Toxicological evaluation revealed that Cur is safe (up to 12g/day) as seen in animal studies and in phase-I clinical trial [7,34], whereas, the major issues in successful Cur therapy are its absorption and stability in body fluids. Dietary Cur is very unstable in most of the body fluid, and poor water solubility and limited tissue bioavailability. For example, if deliver orally, it become Cur-gluocuronides and Cur-sulphates in the liver and eliminated rapidly from the body through urine. Whereas, if given intraperitoneally (i.p) or intravenously (i.v), it become catabolized to ferulic and dihydroferulic acid within few hours, therefore, exact dose of Cur requirement per day is practically difficult to measure [7,27,34]. It also depends on the way we take it, and also the exact formula of intake. As Cur is a hydrophobic in nature, therefore, it is readily dissolved in fat or oil. It has been revealed that Cur has very short half-life in plasma, whereas more stable in brain, because it is lipophilic and brain contain high fat compare to blood. Therefore, Cur mixed with oil would be better to absorb in our digestive system. Experimental animal results showed that 600 nM is sufficient to reduce pathology in mouse model of AD [7,27]. Extrapolation of animal studies to clinical trial revealed that an oral supplementation of Cur in the range of 80-500 mg /day are recommended to get its beneficial effect in human, whereas, intake of raw turmeric may be 2-4 gram/day [7,27]. Several formulas are available to enhance tissue availability of Cur are:

  1. Pairing Cur with black pepper (piperine), which can increase its stability in body fluids by inhibiting its glucuronidation
  2. Cur phytosomes complexed with phosphatidylcholine (Meriva or BCM-95);
  3. Cur nanoparticles (Theracurcumin) formula
  4. water-soluble Cur (polyvinyl pyrrolidone)
  5. Solid lipid nanoparticles Cur formula (Longvida) [7,27].

However, researcher found a range of 4-8 capsules of 500 mg of each Longvida (125 mg of curcumin) per day may be efficacious [7,27,34]. Another study showed that much less, even 80 mg/day of solid lipid nanoparticles-Cur formula (Longvida) may be sufficient to prevent of delay further neurodegeneration [34].

Figure 1: Curcumin- a natural Polyphenol, and an important health beneficiary component of the yellow powder of turmeric, which belongs to the roots of Curcuma longa, a herb from Zingiberaceae family.

  1. The turmeric contains three active Polyphenol and Cur is the predominant (80%).
  2. It is naturally fluorescent.
  3. Show green fluorescence upon binding with Aβ-plaques (the principal misfolded protein in AD brain)
  4. Pleotropic actions of curcumin on nervous system.

Discussion

Aggregation of misfolded amyloid proteins in the central nervous system is a leading cause of synaptic loss, neurodegeneration, and cognitive and behavioral impairment in several neurodegenerative diseases [1], which have no cure. Finding effective molecule, drug is vital to prevent or delay their further progression. As a potent anti-amyloid, anti-oxidant, anti-inflammatory Polyphenol, Cur has been widely investigated in the field of neurodegenerative diseases research [7,8]. Though since last five thousand years Cur has been widely used for wound healing in traditional Ayurvedic medicine of India, and other South East Asian countries, but its Pleotropic actions, including anti-amyloid properties has been discovered last decay only [10,11].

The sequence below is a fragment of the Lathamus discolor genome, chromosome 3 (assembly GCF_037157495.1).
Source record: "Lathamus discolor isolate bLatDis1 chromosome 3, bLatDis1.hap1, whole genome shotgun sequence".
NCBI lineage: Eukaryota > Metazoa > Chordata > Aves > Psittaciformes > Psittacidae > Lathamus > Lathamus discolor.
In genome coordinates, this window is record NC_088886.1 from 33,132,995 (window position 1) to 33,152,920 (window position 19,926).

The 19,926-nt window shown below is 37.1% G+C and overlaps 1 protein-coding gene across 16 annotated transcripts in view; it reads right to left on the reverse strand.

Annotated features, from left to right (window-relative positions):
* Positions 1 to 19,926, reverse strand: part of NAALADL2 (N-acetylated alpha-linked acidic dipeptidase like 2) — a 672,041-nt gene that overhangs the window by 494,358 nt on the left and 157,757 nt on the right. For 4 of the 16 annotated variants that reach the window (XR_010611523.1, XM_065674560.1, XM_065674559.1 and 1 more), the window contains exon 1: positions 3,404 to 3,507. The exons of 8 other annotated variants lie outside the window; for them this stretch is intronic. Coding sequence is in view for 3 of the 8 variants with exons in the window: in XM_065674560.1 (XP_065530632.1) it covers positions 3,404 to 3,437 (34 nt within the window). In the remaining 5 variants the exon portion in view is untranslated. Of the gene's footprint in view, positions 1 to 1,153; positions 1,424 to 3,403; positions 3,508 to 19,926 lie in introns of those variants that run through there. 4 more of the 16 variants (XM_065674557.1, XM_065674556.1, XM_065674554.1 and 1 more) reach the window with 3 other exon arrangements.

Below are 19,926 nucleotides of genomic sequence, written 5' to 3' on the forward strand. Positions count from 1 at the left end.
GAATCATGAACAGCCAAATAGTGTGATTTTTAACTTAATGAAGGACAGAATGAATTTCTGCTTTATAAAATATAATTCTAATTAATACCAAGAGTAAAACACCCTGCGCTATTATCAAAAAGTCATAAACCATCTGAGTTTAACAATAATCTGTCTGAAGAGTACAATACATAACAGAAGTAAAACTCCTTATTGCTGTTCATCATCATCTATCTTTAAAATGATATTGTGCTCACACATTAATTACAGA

However, because of its potential impact to prevent and treat a wide spectrum of incurable and chronic diseases, nowadays Cur is globally accepted as one of the wonder drug for future [7]. For example, recent research demonstrated that Cur can be used for Alzheimer’s, Parkinson’s, Huntington’s, prion’s diseases, multiple sclerosis, schizophrenia, depression, epilepsy, cerebral ischemia, and brain tumor [7,8,11,14-16]. It has been reported to reduce plaque burden and improve cognitive functions in mouse model of AD, and protected against Aβ-toxicity in vitro and in vivo [7,11,24,27].

Despite strong evidence supporting the roles of Cur in inhibition of amyloid pathology in different brain diseases, its drug target is unclear. Further, how Cur can reduce these protein aggregates is poorly understood. However, we know that as a potent antioxidant, it can reduce oxidative stress, one of the leading causes of neuronal cell death noted in different brain diseases [27]. Similarly, neuro-inflammation plays a critical role in neurodegenerative disease pathogenesis, and as a potent anti-inflammatory agent, Cur can decline inflammation, thus prevent further pathogenesis [27]. Furthermore, its preferential binding towards amyloid proteins and inhibition of their further aggregation could be the principal mechanism for an effective therapeutics to prevent neurodegeneration [10,11]. Not only that, Cur also decreases tau protein aggregation; reduce soluble tau in human tau transgenic (HtauTg) mouse model [24]. Another promising mechanism recently we observed is that it can regulate a common endogenous protein clearance pathway, such as the molecular chaperones or heat shock protein (HSP) [8,24]. Endogenous protein clearance pathway, such as HSPs have significant role in protein folding and maturation, and renaturation of misfolded proteins, thus play pivotal role to remove these aggregated proteins. This essential system is significantly down regulated in different brain diseases [8,24]. Therefore, activation and or restoration of dysfunctional protein clearance pathways in different brain diseases by Cur would be a great strategy to remove the misfolded amyloid protein aggregates, and prevent or delay further neuronal damage in several neurodegenerative diseases [8].

Conclusion

Protein misfolding and their accumulation inside or outside of neurons are the key pathological feature in several neurodegenerative diseases including Alzheimer’s, Parkinson’s Huntington’s and prion diseases. Several drugs, small molecules or natural compound have been investigated to inhibit these misfolded protein aggregations, but none of them are effective. Because of its strong amyloid binding capability, significant inhibitory effects of misfolded protein aggregation, and restoration of protein clearance pathways, Cur is considered one of the promising natural Polyphenol to combat against several neurodegenerative diseases. It is anticipated that the information provided through this mini review should help to researcher to get a conceptual detail about the Pleotropic actions of Cur for neurodegenerative diseases therapy.